⚈  You can add a column to the table.
    ⚈  You want better results.

Solution: (This adds the 50/10 trick to the above solution.) Setup:
    ALTER TABLE tbl
        ADD COLUMN rnd FLOAT NOT NULL
        ADD INDEX(rnd);
    UPDATE tbl SET rnd = RAND();
In subsequents INSERTs, set the `rnd` to RAND(). To fetch n random rows:
    SELECT ...
        FROM tbl a
        JOIN (
                ( SELECT rnd
                    FROM tbl
                    WHERE rnd = @min + (@max - @min + 1 - 50) * RAND()
                    ORDER BY rnd
                    LIMIT 50
                ) ORDER BY RAND()
                LIMIT 10
             ) r ON a.rnd = r.rnd
            LIMIT 10

Notes:
    ⚈  The extra LIMIT 10 exists for the rare case where `rnd` has duplicate values.
    ⚈  If there are dup values in `rnd`, you will usually get the corresponding rows together.

Case: 'Digest' column

    ⚈  You have an indexed column that is a MD5 or SHA-1 or similar `digest`.

Solution: This gets 50 "consecutive" ids (possibly with gaps), then delivers a random 10 of them.
    SELECT ...
        FROM tbl a
        JOIN (
                ( SELECT digest
                    FROM tbl
                    WHERE digest > MD5(RAND()))
                    ORDER BY digest
                    LIMIT 50
                ) ORDER BY RAND()
                LIMIT 10
             ) r ON a.id = r.id

Notes:
    ⚈  The "50" can be adjusted; it is a compromise between speed and bias.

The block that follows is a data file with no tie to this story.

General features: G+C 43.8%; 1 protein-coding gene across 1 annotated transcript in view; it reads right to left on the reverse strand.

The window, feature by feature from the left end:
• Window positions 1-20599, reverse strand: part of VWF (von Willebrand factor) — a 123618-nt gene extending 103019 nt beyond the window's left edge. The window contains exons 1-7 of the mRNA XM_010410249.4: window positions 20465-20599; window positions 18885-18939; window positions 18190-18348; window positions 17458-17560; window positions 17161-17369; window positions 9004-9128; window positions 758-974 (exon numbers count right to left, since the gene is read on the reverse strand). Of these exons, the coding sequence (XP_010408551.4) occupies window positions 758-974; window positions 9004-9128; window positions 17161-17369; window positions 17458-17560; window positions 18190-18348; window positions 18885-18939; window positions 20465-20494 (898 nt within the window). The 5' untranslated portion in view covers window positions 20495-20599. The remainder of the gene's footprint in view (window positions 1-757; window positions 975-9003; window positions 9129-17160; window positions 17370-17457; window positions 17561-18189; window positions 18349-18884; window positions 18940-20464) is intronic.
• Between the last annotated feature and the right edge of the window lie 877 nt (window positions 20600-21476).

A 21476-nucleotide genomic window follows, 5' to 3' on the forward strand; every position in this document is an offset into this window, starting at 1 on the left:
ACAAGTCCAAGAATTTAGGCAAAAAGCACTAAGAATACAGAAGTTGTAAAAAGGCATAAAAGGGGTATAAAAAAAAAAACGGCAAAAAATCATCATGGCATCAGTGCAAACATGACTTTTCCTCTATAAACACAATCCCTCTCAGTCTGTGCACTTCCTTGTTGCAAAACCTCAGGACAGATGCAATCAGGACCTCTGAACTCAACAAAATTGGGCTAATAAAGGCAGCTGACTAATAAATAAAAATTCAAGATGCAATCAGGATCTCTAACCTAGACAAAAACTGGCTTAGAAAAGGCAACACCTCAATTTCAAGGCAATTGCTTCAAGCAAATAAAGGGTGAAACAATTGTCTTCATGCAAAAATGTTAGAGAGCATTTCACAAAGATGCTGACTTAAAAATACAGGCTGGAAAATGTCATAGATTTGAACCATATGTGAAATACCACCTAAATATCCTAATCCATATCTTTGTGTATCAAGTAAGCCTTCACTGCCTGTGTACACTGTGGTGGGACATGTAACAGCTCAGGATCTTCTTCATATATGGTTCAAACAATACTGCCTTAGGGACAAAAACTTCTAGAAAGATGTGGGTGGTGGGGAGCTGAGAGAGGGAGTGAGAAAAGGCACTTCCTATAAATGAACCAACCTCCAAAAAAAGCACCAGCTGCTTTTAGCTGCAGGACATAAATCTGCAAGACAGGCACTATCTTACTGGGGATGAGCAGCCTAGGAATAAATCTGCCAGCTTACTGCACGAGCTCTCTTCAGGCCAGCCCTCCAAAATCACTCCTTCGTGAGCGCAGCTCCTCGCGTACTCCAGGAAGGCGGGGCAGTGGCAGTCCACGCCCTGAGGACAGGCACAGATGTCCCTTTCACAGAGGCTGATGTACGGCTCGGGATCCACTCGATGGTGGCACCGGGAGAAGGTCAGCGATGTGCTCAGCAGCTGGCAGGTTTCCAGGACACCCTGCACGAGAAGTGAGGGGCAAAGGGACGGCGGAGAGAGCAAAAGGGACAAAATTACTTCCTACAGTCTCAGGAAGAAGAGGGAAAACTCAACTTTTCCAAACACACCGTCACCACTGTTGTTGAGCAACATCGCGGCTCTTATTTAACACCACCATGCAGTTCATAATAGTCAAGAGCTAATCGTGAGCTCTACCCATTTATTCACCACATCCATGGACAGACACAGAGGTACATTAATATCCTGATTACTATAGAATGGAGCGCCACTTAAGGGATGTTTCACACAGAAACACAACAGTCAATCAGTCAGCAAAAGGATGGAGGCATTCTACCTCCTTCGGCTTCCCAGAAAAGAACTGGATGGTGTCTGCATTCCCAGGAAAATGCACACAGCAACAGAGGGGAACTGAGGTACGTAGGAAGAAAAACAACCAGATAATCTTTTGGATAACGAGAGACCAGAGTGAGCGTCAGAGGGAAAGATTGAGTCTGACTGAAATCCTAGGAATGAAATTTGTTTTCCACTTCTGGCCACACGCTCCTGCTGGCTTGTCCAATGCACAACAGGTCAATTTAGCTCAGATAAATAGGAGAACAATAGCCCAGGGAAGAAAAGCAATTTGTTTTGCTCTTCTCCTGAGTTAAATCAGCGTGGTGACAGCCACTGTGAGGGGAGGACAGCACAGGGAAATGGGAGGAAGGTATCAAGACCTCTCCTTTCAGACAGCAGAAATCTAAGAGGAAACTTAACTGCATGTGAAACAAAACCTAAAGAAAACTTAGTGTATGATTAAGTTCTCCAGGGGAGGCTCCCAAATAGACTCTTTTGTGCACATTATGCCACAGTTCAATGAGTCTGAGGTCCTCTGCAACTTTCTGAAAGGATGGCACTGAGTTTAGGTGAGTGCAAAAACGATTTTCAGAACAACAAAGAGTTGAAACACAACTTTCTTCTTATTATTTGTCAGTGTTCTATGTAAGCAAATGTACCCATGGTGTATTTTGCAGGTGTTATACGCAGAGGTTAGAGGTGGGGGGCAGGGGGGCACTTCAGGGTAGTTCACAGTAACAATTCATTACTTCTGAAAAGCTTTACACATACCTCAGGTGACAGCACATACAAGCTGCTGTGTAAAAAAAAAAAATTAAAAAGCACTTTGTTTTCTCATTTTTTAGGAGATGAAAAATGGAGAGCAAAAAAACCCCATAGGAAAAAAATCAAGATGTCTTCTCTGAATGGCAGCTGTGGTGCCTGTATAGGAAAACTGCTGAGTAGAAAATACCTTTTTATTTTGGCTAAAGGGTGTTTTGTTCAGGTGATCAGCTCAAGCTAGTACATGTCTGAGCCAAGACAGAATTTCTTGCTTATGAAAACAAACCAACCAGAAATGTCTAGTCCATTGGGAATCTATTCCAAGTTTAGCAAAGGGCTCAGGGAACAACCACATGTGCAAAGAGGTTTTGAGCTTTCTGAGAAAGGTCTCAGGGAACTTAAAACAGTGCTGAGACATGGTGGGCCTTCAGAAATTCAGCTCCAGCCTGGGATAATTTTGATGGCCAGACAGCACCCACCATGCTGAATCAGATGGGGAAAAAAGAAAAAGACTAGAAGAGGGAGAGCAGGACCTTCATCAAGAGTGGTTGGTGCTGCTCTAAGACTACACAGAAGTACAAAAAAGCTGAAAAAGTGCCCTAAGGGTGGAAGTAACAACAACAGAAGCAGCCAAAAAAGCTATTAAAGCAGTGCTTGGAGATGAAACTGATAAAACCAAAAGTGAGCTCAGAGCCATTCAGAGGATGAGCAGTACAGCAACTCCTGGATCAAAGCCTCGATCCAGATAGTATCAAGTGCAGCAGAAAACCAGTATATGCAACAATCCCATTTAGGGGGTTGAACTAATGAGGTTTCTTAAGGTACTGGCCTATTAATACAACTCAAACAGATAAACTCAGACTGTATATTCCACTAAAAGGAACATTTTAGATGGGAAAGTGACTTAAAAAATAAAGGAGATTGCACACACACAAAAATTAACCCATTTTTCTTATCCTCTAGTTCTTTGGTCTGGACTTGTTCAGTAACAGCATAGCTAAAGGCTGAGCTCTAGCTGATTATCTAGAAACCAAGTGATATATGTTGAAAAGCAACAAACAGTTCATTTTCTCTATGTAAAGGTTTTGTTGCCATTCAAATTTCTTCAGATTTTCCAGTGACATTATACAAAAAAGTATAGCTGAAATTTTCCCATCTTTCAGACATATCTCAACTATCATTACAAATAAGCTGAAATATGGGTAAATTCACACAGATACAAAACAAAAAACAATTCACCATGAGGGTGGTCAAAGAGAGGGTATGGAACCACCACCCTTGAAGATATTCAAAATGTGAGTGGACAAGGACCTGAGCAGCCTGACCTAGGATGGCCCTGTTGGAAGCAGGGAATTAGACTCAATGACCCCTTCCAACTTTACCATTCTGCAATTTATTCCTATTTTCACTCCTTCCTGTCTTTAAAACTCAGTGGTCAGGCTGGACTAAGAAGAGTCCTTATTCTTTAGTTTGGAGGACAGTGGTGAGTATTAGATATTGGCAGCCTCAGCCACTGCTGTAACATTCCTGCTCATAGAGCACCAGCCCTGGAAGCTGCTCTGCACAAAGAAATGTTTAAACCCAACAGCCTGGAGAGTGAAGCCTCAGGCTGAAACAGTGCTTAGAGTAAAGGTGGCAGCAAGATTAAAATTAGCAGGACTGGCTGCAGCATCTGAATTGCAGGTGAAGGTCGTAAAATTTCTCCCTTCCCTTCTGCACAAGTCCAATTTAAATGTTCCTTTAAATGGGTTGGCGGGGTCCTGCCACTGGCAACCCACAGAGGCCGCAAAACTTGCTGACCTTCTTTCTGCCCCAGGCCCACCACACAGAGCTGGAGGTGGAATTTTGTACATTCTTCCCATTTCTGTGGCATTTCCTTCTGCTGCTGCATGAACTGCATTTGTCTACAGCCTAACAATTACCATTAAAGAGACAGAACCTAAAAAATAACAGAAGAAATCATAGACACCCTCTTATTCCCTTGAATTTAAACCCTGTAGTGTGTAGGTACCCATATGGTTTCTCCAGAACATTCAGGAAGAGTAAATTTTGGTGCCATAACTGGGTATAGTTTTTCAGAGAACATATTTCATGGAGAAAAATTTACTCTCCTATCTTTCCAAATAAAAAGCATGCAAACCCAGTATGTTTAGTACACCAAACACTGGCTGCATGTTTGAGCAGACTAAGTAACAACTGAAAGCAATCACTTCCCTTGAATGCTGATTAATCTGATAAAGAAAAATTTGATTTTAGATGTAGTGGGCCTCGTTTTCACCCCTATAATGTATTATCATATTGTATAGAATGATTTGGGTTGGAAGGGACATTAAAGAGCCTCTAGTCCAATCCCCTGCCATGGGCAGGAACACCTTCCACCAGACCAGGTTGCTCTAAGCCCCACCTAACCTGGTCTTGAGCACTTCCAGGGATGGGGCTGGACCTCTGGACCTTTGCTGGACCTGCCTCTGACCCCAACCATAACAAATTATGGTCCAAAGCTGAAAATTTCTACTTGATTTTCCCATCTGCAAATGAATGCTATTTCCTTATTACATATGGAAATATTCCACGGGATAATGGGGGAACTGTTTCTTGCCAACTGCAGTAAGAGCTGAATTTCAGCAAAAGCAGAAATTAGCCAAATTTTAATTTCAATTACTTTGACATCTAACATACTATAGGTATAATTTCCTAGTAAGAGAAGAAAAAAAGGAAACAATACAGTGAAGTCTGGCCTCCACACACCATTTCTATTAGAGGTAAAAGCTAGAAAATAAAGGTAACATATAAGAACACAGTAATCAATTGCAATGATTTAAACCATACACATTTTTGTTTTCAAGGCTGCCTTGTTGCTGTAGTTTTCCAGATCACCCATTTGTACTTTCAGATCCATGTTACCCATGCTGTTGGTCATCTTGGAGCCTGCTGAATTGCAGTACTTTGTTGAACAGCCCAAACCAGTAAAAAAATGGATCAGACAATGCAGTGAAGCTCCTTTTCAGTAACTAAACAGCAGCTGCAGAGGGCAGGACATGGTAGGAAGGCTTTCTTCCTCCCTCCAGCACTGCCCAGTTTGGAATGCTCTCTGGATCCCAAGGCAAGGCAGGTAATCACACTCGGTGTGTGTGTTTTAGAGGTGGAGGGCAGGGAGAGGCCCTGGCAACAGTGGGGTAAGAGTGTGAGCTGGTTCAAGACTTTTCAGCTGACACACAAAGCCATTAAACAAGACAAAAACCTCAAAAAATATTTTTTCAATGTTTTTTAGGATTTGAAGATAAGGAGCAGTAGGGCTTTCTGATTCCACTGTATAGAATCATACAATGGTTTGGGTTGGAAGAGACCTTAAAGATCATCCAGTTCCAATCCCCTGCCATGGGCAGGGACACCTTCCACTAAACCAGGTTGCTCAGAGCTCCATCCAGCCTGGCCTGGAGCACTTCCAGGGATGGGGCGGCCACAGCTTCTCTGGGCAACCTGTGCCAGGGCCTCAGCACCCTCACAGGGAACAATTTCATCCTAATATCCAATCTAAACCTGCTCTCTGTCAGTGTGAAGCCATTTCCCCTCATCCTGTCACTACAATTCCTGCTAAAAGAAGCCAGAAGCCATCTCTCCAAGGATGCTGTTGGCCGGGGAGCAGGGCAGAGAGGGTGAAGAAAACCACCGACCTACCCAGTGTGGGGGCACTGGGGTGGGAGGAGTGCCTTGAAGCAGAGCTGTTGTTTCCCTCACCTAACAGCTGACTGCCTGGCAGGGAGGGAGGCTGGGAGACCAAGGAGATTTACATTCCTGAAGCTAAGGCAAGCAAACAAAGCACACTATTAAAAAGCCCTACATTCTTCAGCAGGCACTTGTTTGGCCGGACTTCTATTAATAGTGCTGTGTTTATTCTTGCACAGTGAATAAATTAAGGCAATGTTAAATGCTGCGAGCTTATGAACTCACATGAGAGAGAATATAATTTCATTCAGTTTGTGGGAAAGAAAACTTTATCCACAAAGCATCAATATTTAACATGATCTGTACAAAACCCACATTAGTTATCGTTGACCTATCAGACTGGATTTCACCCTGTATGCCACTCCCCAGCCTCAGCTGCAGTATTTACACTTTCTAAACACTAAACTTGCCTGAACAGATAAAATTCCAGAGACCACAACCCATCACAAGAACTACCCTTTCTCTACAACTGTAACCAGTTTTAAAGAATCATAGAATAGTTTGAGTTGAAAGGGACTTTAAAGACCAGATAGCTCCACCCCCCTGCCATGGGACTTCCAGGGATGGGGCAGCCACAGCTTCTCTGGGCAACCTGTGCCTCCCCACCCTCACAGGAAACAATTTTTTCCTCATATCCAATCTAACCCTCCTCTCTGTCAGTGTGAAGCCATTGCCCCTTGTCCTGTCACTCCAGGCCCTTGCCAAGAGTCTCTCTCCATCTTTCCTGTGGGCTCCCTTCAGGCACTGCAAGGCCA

⚈  Because of the randomness of a digest, the there tend to be no huge gaps.
    ⚈  The range of a digest is predictable, hence no need for things like @max.
    ⚈  GUIDs (UUIDs) might work well with this algorithm.
    ⚈  The 50/10 trick cuts down on the bias and repetitions, but does not eliminate it.

Case: Rebuild index in background

    ⚈  You can afford some background processing
    ⚈  You don't have to get the most "recent" rows when fetching.

Solution: Recreate a random lookup table once an hour:
    CREATE TABLE IF NOT EXISTS NewRandom (
        rid INT UNSIGNED NOT NULL AUTO_INCREMENT,
        PRIMIARY KEY(rid, other_id)
    )
    SELECT id AS other_id FROM tbl ORDER BY RAND();  -- slow, but 'background'
    # Note: That table will have 2 columns
    DROP TABLE IF EXISTS OldRandom;
    RENAME TABLE Random TO OldRandom, NewRandom TO Random; -- atomic and instantaneous
Fetch 10 random rows:
    SELECT @max := MAX(rid) FROM Random;
    SELECT ... FROM tbl t
        JOIN Random r ON r.other_id = t.id
        WHERE rid > (@max - 10 + 1) * RAND()
        ORDER BY rid
        LIMIT 10;

Notes:
    ⚈  No 'Bias' flaw.
    ⚈  May exhibit 'Repitition' flaw until the hour is up.
    ⚈  May lock table during the hourly rebuild.
    ⚈  You won't see 'recently' added rows.

Case: Are there more cases?

    ⚈  Sure, there are more techniques.
    ⚈  No, there is not a 'perfect' solution.

Postlog


Original writing -- July, 2012

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-- Rick James